Survival of the Fittest— Battling Bacteria
Setting the Scene
Bacteria have cell walls made of peptidoglycan, which is made of carbohydrates and proteins. Some bacteria have more proteins in their cell walls and some have more carbohydrates. The combination of protein and carbohydrates allows bacteria to survive in various environments.
The research team studying the bacteria hypothesized that the color of the bacteria’s cell wall and the strength of the cell wall are related. To test the color and cell wall strength hypothesis, your team will conduct an experiment in which a brown bacteria and an orange bacteria are crushed together.
You have 10 brown and 10 orange candies in your evolution materials so that you can perform the experiment below. Watch the video to see the procedure for red vs blue bacteria.
Questions - Answer in your notebook.
- Evolution is a change in the allele frequency of a population over time. (Remember, and allele is just a version of a gene.) We started with equal numbers of brown and orange bacteria. Based on the definition of evolution, did our population of bacteria evolve during the course of this experiment?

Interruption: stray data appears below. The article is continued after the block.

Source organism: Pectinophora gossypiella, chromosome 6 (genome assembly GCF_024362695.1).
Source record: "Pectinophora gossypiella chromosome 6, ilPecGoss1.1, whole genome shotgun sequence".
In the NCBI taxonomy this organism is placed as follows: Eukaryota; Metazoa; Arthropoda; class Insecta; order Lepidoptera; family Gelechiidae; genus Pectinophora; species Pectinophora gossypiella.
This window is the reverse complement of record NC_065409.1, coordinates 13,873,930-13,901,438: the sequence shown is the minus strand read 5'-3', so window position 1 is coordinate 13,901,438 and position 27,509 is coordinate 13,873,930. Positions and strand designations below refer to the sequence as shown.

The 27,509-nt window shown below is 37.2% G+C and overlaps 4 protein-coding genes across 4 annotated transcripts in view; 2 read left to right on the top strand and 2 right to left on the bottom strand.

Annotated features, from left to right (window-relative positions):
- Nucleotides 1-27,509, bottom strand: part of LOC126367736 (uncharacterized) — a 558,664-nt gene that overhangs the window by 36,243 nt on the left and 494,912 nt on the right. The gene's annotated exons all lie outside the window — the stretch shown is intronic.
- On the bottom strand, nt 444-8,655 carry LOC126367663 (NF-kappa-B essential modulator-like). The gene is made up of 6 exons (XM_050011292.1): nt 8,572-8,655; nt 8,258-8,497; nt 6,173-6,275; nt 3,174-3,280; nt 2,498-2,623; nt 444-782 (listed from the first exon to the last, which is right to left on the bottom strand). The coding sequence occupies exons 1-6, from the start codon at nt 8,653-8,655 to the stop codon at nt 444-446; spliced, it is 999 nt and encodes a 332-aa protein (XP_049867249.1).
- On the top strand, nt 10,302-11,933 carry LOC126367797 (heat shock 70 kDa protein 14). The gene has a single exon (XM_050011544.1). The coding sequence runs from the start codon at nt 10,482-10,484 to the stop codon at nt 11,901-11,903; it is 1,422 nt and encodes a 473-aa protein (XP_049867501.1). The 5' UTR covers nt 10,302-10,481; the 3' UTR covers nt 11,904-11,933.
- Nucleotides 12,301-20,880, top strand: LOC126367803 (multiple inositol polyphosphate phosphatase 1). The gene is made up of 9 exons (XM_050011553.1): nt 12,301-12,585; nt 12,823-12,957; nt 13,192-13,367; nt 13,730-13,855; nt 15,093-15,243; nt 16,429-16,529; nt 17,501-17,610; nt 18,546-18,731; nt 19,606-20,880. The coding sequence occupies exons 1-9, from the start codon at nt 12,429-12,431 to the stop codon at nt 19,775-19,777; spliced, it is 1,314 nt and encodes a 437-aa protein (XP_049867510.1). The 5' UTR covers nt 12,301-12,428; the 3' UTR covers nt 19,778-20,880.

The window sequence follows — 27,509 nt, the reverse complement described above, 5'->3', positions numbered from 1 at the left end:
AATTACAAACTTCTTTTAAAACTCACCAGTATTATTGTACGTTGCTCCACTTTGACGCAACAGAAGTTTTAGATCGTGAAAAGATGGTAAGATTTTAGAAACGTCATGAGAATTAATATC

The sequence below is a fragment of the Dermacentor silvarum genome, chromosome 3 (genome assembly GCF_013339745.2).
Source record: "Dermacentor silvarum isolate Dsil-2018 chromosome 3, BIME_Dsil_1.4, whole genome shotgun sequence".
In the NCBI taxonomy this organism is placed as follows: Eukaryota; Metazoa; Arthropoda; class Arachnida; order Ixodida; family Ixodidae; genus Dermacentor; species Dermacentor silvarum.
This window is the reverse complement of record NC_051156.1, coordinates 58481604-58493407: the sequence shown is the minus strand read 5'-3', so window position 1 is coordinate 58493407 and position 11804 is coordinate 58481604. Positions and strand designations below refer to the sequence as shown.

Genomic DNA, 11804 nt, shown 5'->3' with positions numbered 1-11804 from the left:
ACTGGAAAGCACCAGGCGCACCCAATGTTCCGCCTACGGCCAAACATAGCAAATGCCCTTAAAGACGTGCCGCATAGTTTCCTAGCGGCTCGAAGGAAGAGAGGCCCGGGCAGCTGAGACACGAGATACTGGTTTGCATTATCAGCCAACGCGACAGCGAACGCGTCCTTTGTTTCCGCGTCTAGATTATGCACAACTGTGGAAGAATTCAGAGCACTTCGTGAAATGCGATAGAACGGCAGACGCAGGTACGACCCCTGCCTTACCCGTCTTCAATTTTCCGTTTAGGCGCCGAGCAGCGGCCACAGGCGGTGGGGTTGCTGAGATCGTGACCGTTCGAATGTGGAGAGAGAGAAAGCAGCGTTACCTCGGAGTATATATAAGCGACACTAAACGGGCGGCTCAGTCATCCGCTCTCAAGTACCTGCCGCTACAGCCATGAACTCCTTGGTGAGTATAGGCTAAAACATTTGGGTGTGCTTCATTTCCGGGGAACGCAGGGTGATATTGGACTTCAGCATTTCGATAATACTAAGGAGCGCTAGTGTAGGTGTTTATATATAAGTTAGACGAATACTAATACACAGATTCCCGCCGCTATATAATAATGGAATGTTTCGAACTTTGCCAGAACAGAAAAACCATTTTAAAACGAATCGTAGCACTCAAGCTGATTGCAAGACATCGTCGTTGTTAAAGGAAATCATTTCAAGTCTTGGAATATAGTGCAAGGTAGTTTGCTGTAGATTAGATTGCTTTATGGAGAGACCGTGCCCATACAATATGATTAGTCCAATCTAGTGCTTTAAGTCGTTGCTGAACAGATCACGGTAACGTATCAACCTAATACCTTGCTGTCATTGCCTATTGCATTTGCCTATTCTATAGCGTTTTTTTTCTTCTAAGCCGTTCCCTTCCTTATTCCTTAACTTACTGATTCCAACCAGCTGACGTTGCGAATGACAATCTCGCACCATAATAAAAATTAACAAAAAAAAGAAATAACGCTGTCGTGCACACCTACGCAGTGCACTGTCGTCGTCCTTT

- Explain why it is important to use class results and not just the results obtained by an individual team.
- Based on class results, are color and cell wall strength related? Support your answer using data.
- Many antibiotics work by limiting the bacteria's ability to build a strong cell wall. Based on class data, which color bacteria are most likely to survive a treatment of antibiotic so that they can go on to reproduce? Explain.
- Assuming the trait for color and cell wall strength are genetic (meaning they can be passed from one generation to the next through reproduction), describe what you think will happen to the population of bacteria after 20 generations?